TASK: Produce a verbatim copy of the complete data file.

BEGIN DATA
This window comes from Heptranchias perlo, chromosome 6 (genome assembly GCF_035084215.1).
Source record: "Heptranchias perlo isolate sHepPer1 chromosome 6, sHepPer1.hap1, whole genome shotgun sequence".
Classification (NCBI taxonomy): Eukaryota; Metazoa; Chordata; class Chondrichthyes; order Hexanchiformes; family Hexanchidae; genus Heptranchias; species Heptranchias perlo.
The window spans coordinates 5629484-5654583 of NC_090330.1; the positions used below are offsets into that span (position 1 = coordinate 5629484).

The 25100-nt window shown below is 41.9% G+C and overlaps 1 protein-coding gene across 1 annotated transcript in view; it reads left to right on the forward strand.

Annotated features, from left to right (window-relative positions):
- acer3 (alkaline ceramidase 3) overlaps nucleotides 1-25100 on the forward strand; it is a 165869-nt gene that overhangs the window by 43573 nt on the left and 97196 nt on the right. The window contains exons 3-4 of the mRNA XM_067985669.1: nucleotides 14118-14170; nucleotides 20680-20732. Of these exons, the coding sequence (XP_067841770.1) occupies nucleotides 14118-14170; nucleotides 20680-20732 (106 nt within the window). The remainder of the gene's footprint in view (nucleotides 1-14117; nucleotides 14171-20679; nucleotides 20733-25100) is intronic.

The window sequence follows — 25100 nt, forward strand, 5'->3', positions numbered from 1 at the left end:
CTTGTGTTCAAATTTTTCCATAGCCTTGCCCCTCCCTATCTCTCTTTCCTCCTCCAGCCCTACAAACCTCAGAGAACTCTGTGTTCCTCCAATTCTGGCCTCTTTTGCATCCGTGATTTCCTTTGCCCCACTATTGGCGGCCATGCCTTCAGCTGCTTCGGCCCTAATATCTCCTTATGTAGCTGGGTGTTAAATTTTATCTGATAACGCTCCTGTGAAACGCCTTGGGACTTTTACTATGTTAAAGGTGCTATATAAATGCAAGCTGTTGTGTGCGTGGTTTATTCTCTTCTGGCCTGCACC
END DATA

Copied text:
This window comes from Heptranchias perlo, chromosome 6 (genome assembly GCF_035084215.1).
Source record: "Heptranchias perlo isolate sHepPer1 chromosome 6, sHepPer1.hap1, whole genome shotgun sequence".
Classification (NCBI taxonomy): Eukaryota; Metazoa; Chordata; class Chondrichthyes; order Hexanchiformes; family Hexanchidae; genus Heptranchias; species Heptranchias perlo.
The window spans coordinates 5629484-5654583 of NC_090330.1; the positions used below are offsets into that span (position 1 = coordinate 5629484).

The 25100-nt window shown below is 41.9% G+C and overlaps 1 protein-coding gene across 1 annotated transcript in view; it reads left to right on the forward strand.

Annotated features, from left to right (window-relative positions):
- acer3 (alkaline ceramidase 3) overlaps nucleotides 1-25100 on the forward strand; it is a 165869-nt gene that overhangs the window by 43573 nt on the left and 97196 nt on the right. The window contains exons 3-4 of the mRNA XM_067985669.1: nucleotides 14118-14170; nucleotides 20680-20732. Of these exons, the coding sequence (XP_067841770.1) occupies nucleotides 14118-14170; nucleotides 20680-20732 (106 nt within the window). The remainder of the gene's footprint in view (nucleotides 1-14117; nucleotides 14171-20679; nucleotides 20733-25100) is intronic.

The window sequence follows — 25100 nt, forward strand, 5'->3', positions numbered from 1 at the left end:
CTTGTGTTCAAATTTTTCCATAGCCTTGCCCCTCCCTATCTCTCTTTCCTCCTCCAGCCCTACAAACCTCAGAGAACTCTGTGTTCCTCCAATTCTGGCCTCTTTTGCATCCGTGATTTCCTTTGCCCCACTATTGGCGGCCATGCCTTCAGCTGCTTCGGCCCTAATATCTCCTTATGTAGCTGGGTGTTAAATTTTATCTGATAACGCTCCTGTGAAACGCCTTGGGACTTTTACTATGTTAAAGGTGCTATATAAATGCAAGCTGTTGTGTGCGTGGTTTATTCTCTTCTGGCCTGCACC